Everything Everywhere All At Once: It’s probably not “cool” to select the high profile opening night film as one of my most anticipated, but dammit, The Daniels are fascinating, Michelle Yeoh is an absolute global superstar whom I love deeply, and even Jonathan Ke Quan of Goonies and Temple Of Doom fame is starring in a comeback role and this is absolutely how I want to kick off my festival.

X: Director Ti West has rarely let me down between such indie gems as House Of The Devil and The Innkeepers, and even with his western In The Valley Of Violence. This new horror film gives off a real Texas Chain Saw Massacre vibe and this is absolutely something I will want to experience with a crowd.

Emergency: There are several “festival favorites” playing SXSW that got a ton of buzz coming out of Sundance this year, and this one is probably my most anticipated from that crop. All I know is that it’s a frenetic/youthful dark adventure and coming of age story centered around a few young men of color and it simply sounds like the kind of fresh/emerging voice I like to experience at SXSW.

Slash/Back: A female directed, female starring, Native American riff on Attack The Block with young Native girls fighting off an alien invasion? SXSW literally changed my life with Attack The Block, one of the greatest festival discoveries of my entire life and one of my all time favorite movies ever. So I have high hopes this one could help me chase that high with its own unique perspective.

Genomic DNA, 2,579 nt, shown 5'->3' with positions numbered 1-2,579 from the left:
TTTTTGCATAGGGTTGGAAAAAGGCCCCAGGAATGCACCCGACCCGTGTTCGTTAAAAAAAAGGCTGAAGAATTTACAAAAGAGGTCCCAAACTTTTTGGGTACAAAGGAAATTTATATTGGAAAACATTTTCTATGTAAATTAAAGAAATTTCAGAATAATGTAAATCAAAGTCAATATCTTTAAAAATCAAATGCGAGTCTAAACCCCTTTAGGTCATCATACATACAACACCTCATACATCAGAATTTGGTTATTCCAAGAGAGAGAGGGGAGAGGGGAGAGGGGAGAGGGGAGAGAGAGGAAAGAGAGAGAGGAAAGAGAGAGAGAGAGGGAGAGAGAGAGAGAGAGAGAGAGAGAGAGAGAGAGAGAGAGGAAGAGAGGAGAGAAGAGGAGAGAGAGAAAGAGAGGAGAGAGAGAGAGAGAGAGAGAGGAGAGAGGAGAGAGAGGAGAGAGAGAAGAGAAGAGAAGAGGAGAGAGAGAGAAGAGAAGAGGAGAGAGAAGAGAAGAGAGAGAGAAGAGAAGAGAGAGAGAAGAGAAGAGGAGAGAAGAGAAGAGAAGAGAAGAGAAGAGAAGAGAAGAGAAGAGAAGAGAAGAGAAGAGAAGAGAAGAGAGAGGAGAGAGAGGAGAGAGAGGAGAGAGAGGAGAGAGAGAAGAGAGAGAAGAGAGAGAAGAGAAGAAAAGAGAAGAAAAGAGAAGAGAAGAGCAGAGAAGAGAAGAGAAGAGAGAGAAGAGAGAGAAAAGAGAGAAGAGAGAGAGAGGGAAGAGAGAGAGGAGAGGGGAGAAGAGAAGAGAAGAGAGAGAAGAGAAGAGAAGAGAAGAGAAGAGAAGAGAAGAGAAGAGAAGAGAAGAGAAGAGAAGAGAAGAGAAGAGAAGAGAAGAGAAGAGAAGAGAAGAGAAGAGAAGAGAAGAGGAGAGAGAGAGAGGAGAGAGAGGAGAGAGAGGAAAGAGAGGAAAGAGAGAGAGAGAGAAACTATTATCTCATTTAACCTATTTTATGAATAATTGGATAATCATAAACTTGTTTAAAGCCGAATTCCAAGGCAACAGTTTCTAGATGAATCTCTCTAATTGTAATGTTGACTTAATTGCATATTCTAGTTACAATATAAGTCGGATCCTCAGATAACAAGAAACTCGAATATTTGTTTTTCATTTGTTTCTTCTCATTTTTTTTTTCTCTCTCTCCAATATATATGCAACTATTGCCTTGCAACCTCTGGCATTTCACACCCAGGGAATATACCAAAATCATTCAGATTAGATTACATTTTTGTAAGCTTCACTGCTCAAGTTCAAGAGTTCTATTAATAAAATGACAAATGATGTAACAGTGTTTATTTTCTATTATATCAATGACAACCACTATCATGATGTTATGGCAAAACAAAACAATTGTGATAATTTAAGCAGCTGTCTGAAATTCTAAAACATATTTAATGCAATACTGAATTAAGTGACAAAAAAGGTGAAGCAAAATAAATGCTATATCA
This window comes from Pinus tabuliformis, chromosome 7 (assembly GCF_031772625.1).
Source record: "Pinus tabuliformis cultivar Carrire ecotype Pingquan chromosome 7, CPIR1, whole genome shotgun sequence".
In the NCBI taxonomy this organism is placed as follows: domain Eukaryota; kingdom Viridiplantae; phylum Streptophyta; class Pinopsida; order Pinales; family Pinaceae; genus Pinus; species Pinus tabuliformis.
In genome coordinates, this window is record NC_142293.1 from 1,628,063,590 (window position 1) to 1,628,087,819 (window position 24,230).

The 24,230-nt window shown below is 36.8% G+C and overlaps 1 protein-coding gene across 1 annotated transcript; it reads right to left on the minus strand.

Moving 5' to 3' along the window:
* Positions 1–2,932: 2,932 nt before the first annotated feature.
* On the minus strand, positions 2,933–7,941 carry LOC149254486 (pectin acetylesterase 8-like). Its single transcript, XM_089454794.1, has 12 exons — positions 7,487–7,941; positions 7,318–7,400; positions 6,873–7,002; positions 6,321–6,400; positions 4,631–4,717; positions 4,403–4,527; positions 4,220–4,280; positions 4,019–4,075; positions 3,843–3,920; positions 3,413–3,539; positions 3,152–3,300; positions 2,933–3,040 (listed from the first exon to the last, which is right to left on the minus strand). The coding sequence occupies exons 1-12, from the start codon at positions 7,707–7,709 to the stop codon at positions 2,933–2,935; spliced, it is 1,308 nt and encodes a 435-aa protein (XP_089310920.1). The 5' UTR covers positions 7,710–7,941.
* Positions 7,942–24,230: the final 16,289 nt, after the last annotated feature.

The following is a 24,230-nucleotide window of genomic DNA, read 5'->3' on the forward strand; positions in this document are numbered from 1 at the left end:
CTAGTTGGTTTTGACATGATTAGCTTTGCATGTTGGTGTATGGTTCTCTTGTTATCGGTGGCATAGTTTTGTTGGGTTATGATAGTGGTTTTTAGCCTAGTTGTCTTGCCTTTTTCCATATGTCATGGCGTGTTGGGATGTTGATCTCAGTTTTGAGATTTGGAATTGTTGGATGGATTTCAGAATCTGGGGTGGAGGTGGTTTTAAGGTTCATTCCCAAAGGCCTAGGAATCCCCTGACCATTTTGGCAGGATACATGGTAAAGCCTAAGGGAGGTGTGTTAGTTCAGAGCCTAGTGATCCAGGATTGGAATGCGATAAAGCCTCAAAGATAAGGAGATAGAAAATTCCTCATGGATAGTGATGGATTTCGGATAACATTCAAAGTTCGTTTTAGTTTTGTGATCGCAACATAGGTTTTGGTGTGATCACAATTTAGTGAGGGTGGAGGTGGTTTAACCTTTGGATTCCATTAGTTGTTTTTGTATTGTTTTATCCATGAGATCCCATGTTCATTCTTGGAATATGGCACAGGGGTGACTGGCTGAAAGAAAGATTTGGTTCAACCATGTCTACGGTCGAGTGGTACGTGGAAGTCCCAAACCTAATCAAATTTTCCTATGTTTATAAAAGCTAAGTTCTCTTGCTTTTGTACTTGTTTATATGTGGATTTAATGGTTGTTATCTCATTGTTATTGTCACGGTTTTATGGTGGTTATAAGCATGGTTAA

Jay Tyler —@jaythecakethief

There are few Hollywood careers I am more fascinated by than Channing Tatum. Originally written off as a hunk du jour, Tatum proved himself a dynamic and versatile screen presence, and has increasingly shown a range that surprised most. Thus his big come back year this year, with both his quiet directorial effort Dog and now The Lost City. He seems to be ready to build the next stage of his on screen persona. Thus the premiere of Lost City is probably the biggest release that I am very excited to see.

Beyond that, I am also really interested in seeing the documentary Mama Bears, which focuses on members of the Evangelical church who were faced with deconstructing their faith and belief systems in the face of their queer children. My hope is that the subject material is treated with the honor and respect to these women who, when faced with having to choose between their families and hardened doctrinal belief, chose to do the bravest thing and walk away from destructive systems.

Mama Bears

Follow our team on Twitter as we cover SXSW 2022 from March 11th-20th.